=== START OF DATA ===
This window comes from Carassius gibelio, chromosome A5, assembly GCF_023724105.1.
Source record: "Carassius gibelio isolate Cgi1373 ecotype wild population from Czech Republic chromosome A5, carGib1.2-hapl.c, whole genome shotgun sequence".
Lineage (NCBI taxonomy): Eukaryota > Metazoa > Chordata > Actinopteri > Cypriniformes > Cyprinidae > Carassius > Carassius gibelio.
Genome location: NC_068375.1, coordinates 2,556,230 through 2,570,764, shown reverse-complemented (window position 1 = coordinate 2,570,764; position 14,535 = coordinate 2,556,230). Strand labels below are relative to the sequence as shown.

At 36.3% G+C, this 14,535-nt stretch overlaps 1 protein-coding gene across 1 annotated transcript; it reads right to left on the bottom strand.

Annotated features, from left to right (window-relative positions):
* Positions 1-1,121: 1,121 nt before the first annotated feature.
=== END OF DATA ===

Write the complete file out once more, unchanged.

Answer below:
This window comes from Carassius gibelio, chromosome A5, assembly GCF_023724105.1.
Source record: "Carassius gibelio isolate Cgi1373 ecotype wild population from Czech Republic chromosome A5, carGib1.2-hapl.c, whole genome shotgun sequence".
Lineage (NCBI taxonomy): Eukaryota > Metazoa > Chordata > Actinopteri > Cypriniformes > Cyprinidae > Carassius > Carassius gibelio.
Genome location: NC_068375.1, coordinates 2,556,230 through 2,570,764, shown reverse-complemented (window position 1 = coordinate 2,570,764; position 14,535 = coordinate 2,556,230). Strand labels below are relative to the sequence as shown.

At 36.3% G+C, this 14,535-nt stretch overlaps 1 protein-coding gene across 1 annotated transcript; it reads right to left on the bottom strand.

Annotated features, from left to right (window-relative positions):
* Positions 1-1,121: 1,121 nt before the first annotated feature.